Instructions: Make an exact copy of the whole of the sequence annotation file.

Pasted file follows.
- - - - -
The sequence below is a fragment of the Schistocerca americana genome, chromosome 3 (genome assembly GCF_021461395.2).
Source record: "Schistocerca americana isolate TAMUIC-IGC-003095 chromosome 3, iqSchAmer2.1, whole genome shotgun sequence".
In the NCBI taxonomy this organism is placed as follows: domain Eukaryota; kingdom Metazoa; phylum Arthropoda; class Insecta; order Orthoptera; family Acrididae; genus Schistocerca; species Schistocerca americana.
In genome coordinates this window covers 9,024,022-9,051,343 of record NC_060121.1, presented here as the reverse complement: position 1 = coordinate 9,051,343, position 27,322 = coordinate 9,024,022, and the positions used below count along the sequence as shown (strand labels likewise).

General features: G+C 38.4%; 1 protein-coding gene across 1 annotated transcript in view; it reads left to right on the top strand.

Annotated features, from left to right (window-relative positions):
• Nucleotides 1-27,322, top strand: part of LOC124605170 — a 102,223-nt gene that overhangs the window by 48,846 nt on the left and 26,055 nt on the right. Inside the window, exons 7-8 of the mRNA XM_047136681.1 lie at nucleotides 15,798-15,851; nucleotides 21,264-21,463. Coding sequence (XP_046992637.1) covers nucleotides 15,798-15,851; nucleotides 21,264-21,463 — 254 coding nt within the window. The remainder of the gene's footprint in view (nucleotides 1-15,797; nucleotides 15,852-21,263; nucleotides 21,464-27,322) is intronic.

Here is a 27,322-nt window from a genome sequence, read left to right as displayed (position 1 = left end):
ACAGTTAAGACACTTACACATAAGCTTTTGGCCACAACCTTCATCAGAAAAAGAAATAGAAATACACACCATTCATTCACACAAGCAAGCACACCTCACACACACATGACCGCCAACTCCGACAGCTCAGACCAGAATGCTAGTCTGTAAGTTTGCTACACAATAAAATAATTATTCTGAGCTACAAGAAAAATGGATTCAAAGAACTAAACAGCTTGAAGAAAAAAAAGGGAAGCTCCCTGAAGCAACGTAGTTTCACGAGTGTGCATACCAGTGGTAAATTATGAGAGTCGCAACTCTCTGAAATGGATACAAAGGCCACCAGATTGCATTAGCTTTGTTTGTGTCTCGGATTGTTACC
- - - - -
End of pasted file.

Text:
The sequence below is a fragment of the Schistocerca americana genome, chromosome 3 (genome assembly GCF_021461395.2).
Source record: "Schistocerca americana isolate TAMUIC-IGC-003095 chromosome 3, iqSchAmer2.1, whole genome shotgun sequence".
In the NCBI taxonomy this organism is placed as follows: domain Eukaryota; kingdom Metazoa; phylum Arthropoda; class Insecta; order Orthoptera; family Acrididae; genus Schistocerca; species Schistocerca americana.
In genome coordinates this window covers 9,024,022-9,051,343 of record NC_060121.1, presented here as the reverse complement: position 1 = coordinate 9,051,343, position 27,322 = coordinate 9,024,022, and the positions used below count along the sequence as shown (strand labels likewise).

General features: G+C 38.4%; 1 protein-coding gene across 1 annotated transcript in view; it reads left to right on the top strand.

Annotated features, from left to right (window-relative positions):
• Nucleotides 1-27,322, top strand: part of LOC124605170 — a 102,223-nt gene that overhangs the window by 48,846 nt on the left and 26,055 nt on the right. Inside the window, exons 7-8 of the mRNA XM_047136681.1 lie at nucleotides 15,798-15,851; nucleotides 21,264-21,463. Coding sequence (XP_046992637.1) covers nucleotides 15,798-15,851; nucleotides 21,264-21,463 — 254 coding nt within the window. The remainder of the gene's footprint in view (nucleotides 1-15,797; nucleotides 15,852-21,263; nucleotides 21,464-27,322) is intronic.

Here is a 27,322-nt window from a genome sequence, read left to right as displayed (position 1 = left end):
ACAGTTAAGACACTTACACATAAGCTTTTGGCCACAACCTTCATCAGAAAAAGAAATAGAAATACACACCATTCATTCACACAAGCAAGCACACCTCACACACACATGACCGCCAACTCCGACAGCTCAGACCAGAATGCTAGTCTGTAAGTTTGCTACACAATAAAATAATTATTCTGAGCTACAAGAAAAATGGATTCAAAGAACTAAACAGCTTGAAGAAAAAAAAGGGAAGCTCCCTGAAGCAACGTAGTTTCACGAGTGTGCATACCAGTGGTAAATTATGAGAGTCGCAACTCTCTGAAATGGATACAAAGGCCACCAGATTGCATTAGCTTTGTTTGTGTCTCGGATTGTTACC